For several years running, this publication and its predecessors have published an annual cover feature extolling the benefits of non-cash incentives as performance boosters. Internally, we refer to it as our “bash cash” issue. To be sure, a substantial amount of research supports the argument that most employees are more engaged in an incentive program and work harder to reach goals when desirable non-cash incentives are offered instead of cash.
Researchers always caution that non-cash incentives only work as effective motivators if the program participants are already receiving a competitive salary. In fact, in the sales world, non-cash incentives are generally layered on top of a salary plus cash incentives.
As much as we believe in the performance improvement power of non-cash incentives, we also understand the importance of effective sales compensation plans. We are excited to dig deeper into that subject with the help of Mark Donnolo, managing partner of SalesGlobe, a sales effectiveness consulting firm.
“The sales compensation plan is one of the most significant drivers of performance in the sales organization and represents one of the single largest expenses a company incurs, but if the plan’s message isn’t clear or to their liking, sales reps will interpret it in their own financial interest,” Donnolo says. “As a corporate leader, you’ll get what you measure and what you pay for — and it may not always be what you expect.”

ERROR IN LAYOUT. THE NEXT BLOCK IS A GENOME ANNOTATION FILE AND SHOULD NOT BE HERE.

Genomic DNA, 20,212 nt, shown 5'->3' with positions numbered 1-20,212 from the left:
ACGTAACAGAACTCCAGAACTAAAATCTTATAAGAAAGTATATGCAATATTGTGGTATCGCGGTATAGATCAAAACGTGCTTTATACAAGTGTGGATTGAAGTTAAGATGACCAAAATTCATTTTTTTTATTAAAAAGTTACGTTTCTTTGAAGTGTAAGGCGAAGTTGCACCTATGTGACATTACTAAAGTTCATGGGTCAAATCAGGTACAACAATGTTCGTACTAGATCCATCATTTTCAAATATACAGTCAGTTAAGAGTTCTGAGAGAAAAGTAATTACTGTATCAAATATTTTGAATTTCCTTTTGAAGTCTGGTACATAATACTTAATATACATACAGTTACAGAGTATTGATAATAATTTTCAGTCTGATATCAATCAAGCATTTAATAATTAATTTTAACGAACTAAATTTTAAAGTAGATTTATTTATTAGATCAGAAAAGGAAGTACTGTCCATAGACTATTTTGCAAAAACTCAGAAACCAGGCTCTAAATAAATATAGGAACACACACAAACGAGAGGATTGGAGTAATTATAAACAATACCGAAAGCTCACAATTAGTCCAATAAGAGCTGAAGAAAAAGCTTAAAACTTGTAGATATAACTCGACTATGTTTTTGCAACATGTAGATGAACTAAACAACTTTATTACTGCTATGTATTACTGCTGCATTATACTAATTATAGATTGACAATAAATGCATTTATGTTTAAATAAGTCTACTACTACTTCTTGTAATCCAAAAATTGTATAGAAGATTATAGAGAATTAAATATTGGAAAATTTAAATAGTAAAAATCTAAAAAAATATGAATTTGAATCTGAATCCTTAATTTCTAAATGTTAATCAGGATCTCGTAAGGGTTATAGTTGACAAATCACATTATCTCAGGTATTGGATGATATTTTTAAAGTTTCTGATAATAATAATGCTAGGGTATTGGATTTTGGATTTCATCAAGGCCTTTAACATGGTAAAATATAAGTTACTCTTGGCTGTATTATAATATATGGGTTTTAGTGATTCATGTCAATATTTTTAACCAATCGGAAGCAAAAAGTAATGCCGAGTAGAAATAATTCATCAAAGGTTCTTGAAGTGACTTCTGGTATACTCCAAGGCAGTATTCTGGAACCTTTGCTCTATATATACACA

In our story (page 28), he discusses the importance of aligning your sales compensation plan with your sales strategy, clearly defining sales roles, and putting together the right mix of base salary and incentive pay. It’s complicated stuff and we only touch on a few key points in our story. Donnolo’s book, “What Your CEO Needs to Know About Sales Compensation” is a must-read for any sales manager who doesn’t want to spend money for nothing.
Our section on offsite meetings and travel (page 18) features insights on corporate incentive trips to iconic live events. For salespeople and other employees who have traveled extensively, finding an enticing travel incentive can be challenging. A number of companies have found the solution in trips to the Super Bowl, Kentucky Derby or other “bucket list” events. The secret, I discovered, is not only getting your top performers in the stands, but giving them VIP access that they would never be able to duplicate on their own.
If you could see one event live, what would it be? It’s fun to think about — and that’s why it drives performance.
Paul Nolan, SMM Editor